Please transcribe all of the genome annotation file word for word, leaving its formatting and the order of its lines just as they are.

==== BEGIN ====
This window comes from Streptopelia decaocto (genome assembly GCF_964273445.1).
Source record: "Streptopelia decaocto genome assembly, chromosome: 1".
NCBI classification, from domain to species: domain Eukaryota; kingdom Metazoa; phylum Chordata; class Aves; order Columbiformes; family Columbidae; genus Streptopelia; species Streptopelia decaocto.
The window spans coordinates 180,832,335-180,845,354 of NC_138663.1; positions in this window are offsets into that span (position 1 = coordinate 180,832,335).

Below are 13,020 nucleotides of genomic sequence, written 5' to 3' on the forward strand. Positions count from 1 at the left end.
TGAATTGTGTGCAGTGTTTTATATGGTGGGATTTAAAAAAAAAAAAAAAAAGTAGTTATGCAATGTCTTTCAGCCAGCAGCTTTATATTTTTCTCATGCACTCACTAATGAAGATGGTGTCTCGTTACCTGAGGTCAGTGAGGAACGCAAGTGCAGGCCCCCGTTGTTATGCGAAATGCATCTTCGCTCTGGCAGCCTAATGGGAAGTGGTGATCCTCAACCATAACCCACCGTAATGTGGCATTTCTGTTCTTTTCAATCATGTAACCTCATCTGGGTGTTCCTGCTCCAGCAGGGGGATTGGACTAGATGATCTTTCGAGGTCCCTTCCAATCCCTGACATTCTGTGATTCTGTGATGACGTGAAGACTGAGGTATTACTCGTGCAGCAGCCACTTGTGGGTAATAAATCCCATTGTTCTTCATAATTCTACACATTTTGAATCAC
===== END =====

This window comes from Streptopelia decaocto (genome assembly GCF_964273445.1).
Source record: "Streptopelia decaocto genome assembly, chromosome: 1".
NCBI classification, from domain to species: domain Eukaryota; kingdom Metazoa; phylum Chordata; class Aves; order Columbiformes; family Columbidae; genus Streptopelia; species Streptopelia decaocto.
The window spans coordinates 180,832,335-180,845,354 of NC_138663.1; positions in this window are offsets into that span (position 1 = coordinate 180,832,335).

Below are 13,020 nucleotides of genomic sequence, written 5' to 3' on the forward strand. Positions count from 1 at the left end.
TGAATTGTGTGCAGTGTTTTATATGGTGGGATTTAAAAAAAAAAAAAAAAAGTAGTTATGCAATGTCTTTCAGCCAGCAGCTTTATATTTTTCTCATGCACTCACTAATGAAGATGGTGTCTCGTTACCTGAGGTCAGTGAGGAACGCAAGTGCAGGCCCCCGTTGTTATGCGAAATGCATCTTCGCTCTGGCAGCCTAATGGGAAGTGGTGATCCTCAACCATAACCCACCGTAATGTGGCATTTCTGTTCTTTTCAATCATGTAACCTCATCTGGGTGTTCCTGCTCCAGCAGGGGGATTGGACTAGATGATCTTTCGAGGTCCCTTCCAATCCCTGACATTCTGTGATTCTGTGATGACGTGAAGACTGAGGTATTACTCGTGCAGCAGCCACTTGTGGGTAATAAATCCCATTGTTCTTCATAATTCTACACATTTTGAATCAC